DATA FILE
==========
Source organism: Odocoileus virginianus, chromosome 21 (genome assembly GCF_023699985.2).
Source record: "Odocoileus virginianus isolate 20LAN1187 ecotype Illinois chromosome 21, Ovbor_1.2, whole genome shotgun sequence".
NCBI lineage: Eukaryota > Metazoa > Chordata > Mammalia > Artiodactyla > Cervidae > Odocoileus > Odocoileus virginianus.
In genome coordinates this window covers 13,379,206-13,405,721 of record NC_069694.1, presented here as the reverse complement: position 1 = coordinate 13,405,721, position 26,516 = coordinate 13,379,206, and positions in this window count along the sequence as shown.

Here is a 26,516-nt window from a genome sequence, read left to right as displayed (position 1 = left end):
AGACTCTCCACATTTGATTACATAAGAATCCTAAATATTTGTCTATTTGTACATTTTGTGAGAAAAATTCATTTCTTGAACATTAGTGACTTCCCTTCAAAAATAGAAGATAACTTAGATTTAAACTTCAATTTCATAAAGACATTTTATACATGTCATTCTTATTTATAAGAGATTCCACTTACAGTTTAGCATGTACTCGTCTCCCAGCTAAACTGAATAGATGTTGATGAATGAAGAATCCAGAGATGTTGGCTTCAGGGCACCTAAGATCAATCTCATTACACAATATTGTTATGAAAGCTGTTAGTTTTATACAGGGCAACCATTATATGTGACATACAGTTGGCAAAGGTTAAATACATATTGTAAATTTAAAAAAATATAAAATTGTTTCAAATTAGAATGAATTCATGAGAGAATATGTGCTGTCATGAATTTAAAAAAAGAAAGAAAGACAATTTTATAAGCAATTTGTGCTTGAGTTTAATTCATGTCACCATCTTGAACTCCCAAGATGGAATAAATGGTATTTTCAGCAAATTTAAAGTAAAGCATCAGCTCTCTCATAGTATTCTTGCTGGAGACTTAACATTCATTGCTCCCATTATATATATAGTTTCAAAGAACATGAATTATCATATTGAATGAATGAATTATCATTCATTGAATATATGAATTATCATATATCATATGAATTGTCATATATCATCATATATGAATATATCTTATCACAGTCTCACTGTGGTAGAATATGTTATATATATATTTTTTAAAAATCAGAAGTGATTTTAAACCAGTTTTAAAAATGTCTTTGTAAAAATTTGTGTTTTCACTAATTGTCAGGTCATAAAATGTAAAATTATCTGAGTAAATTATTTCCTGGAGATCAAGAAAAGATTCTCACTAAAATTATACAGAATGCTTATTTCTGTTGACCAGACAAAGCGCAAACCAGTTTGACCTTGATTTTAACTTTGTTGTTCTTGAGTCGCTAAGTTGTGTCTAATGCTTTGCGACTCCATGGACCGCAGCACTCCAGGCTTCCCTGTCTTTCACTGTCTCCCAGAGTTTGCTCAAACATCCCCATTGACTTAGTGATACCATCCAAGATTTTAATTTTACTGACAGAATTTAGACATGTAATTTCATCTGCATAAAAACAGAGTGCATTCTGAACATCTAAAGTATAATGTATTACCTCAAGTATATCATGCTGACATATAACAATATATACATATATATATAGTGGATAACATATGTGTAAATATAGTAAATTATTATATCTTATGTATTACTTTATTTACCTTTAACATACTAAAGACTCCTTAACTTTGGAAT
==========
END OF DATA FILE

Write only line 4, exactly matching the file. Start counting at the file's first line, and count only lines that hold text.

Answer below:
In genome coordinates this window covers 13,379,206-13,405,721 of record NC_069694.1, presented here as the reverse complement: position 1 = coordinate 13,405,721, position 26,516 = coordinate 13,379,206, and positions in this window count along the sequence as shown.